The confirmed case in Winston-Salem is that of a 10-year-old German shepherd that belongs to Dr. Sandra McAvoy of Abri Veterinary Hospital, the Winston-Salem Journal reported.

McAvoy believes Zalea might have gotten the virus from a dog she was fostering for the Forsyth County Humane Society.

The humane society closed its doors Thursday due to concerns about the virus and expects to remain closed for at least 10 days.

Most dogs recover from the sickness within two to three weeks, but secondary bacterial infections can develop and cause more severe illness and pneumonia.

Dog flu is not transmittable to humans, according to the Center for Disease Control. Humans can, however, spread it from an infected dog to an uninfected dog.

The symptoms include cough, runny nose and fever. Other signs can include lethargy, eye discharge, reduced appetite and low-grade fever, officials said.

The state is also testing samples from a cluster of dogs in Greensboro that are showing similar symptoms.

“All dogs are at risk because this is something new, they’ve never been exposed,” said McAvoy. “They don’t have any natural immunity to it. So it’s probably going to run a course and then down the road we’re going to have immune dogs, down the road we’re going to have vaccines so the dogs will be vaccinated and they won’t get it.”

As for Zalea, she’s recovering from pneumonia and McAvoy is hopeful she’ll to pull through.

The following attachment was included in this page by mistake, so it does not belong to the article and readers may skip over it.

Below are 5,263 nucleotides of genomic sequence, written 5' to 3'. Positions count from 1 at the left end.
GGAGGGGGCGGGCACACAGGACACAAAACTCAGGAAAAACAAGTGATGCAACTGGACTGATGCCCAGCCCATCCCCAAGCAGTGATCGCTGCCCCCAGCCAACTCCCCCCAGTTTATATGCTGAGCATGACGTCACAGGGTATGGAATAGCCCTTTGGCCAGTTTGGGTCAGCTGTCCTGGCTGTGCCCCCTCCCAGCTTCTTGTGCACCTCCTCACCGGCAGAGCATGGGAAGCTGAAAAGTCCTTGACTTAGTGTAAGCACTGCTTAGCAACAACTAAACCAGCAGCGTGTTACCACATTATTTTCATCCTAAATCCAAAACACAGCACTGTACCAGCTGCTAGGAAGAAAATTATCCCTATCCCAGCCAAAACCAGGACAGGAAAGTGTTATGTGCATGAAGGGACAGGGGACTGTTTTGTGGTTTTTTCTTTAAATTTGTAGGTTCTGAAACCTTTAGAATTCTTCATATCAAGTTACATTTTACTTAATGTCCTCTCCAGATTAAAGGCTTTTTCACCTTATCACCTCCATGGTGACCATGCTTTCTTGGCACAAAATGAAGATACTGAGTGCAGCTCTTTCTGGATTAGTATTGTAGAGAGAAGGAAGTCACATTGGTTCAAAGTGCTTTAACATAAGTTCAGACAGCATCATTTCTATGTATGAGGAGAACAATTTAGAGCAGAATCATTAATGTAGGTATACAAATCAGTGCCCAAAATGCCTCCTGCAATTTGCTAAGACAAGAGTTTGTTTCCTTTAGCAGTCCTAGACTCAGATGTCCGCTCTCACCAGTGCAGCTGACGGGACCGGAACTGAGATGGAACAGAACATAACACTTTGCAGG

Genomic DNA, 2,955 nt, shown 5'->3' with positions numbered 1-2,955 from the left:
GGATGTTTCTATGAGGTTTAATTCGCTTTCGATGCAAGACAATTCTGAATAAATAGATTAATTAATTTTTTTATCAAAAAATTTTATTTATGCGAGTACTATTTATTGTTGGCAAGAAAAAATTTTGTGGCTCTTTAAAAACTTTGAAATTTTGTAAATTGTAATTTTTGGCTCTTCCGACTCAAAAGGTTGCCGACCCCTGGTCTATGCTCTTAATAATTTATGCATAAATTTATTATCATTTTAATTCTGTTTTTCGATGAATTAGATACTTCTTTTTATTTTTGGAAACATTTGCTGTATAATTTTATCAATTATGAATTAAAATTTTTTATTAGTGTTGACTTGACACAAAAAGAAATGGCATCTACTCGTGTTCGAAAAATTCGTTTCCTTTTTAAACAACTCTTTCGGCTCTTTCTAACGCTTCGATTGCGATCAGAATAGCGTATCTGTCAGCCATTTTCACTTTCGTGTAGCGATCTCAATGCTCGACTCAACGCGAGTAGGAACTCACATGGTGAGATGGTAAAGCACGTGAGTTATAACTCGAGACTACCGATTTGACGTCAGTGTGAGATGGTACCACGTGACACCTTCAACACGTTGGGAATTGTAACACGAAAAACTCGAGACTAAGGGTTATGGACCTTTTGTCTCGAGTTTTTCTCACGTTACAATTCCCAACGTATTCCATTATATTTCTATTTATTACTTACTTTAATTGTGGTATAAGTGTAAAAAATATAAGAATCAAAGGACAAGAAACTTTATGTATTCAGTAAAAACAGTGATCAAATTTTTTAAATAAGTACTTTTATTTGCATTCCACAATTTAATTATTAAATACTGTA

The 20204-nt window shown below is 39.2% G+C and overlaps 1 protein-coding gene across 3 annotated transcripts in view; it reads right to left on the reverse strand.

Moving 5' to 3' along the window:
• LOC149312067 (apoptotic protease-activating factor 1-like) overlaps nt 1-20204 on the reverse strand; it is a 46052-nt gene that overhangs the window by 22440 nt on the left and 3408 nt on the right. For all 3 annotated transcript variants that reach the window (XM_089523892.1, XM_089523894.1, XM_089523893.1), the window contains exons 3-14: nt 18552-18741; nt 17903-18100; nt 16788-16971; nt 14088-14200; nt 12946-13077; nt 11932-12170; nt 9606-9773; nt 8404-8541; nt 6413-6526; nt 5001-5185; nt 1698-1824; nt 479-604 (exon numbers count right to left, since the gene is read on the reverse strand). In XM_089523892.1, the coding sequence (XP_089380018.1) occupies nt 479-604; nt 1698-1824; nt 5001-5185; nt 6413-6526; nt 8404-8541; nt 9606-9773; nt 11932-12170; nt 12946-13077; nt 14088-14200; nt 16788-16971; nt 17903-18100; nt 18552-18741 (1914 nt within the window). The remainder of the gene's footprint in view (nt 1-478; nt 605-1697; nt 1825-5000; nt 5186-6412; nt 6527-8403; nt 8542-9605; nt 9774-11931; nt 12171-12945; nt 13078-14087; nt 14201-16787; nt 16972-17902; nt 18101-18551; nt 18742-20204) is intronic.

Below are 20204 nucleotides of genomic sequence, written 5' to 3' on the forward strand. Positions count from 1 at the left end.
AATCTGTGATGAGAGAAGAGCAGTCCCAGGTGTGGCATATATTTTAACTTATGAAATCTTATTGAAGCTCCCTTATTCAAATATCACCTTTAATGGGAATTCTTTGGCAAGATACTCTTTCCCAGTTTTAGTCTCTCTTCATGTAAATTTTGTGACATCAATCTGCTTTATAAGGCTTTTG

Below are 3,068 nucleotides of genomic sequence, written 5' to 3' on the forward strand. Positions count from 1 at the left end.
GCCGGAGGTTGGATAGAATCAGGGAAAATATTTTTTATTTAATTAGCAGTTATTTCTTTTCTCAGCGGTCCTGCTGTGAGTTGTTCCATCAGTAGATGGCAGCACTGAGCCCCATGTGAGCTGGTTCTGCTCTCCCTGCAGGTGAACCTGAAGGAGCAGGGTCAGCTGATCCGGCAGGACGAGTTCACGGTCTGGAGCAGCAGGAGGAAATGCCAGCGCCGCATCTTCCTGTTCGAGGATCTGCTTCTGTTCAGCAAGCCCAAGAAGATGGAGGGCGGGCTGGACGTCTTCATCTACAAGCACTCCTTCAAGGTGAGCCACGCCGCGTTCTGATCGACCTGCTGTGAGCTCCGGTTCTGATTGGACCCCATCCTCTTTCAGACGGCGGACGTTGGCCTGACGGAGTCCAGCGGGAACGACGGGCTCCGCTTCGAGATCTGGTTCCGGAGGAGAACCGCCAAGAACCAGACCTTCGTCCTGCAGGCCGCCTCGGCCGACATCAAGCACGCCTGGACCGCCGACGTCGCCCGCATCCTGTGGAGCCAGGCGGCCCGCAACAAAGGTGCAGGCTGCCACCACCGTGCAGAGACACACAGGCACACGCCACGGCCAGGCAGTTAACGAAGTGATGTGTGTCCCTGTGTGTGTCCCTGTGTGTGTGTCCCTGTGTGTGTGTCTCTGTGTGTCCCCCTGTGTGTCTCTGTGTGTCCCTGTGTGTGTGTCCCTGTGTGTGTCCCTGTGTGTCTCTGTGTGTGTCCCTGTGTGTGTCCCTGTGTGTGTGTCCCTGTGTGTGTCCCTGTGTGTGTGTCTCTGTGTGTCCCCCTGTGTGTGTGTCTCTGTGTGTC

Two percent of the dogs that have contracted the virus have died.

A state Agriculture Department website is tracking the cases, and features more information and resources for pet owners.

(Photo: Zalea, the German shepherd who was one of the first dogs in North Carolina to be diagnosed with the H3N2 virus; from 13NewsNow.com)

Woman used — and abused — her dog to score painkillers for herself, police say

pereiraA Kentucky woman has admitted to police that she injured her dog repeatedly to feed her own addiction to painkillers.

Police arrested Heather Pereira, of Elizabethtown, during a visit to her veterinarian’s office and charged her with three counts of animal torture and obtaining a controlled substance by fraud. She was being held this week at the Hardin County Detention Center on a $5,000 bond.

It was the veterinarian’s office that contacted authorities after Pereira brought her dog in three times in three months for treatment of lacerations. Each time, Pereira asked for the powerful pain medication Tramadol for the dog, a golden retriever.

“Typically, as veterinarians, we see the best of people, people rescuing unwanted pets, people rescuing pets that have been hit on the street,” veterinarian Dr. Chad Bailey with Elizabethtown Animal Hospital said in an interview with WLKY. “Something like this is definitely uncharted territory,” Bailey said.

Pereira, 23, brought her dog to the hospital twice in October for treatment of mulitiple lacerations. On Dec. 4, the dog returned with more cuts and vets suspected, based on “the cleanliness of the cuts,” that they were inflicted with a razor, possibly intentionally.

Police were called and began an investigation, during which Pereira confessed she was injuring the dog to obtain pain medications.

“It was determined she was actually taking them and using those medications for herself instead of for the dog,” said Elizabethtown Police Sgt. Timothy Cleary.

At one point, police said, Pereira told vets she needed more painkillers for the dog because her child had flushed them down the toilet.

Pereira doesn’t have any children.

The dog has been removed from her home and placed in foster care. She’s going by a new name — Alice.

“She’s a great dog, wagging her tail, and, you know, I’m sure the dog has already forgiven, that’s just what dogs do. They love us unconditionally, and she’s a great dog and doing fine,” Bailey said.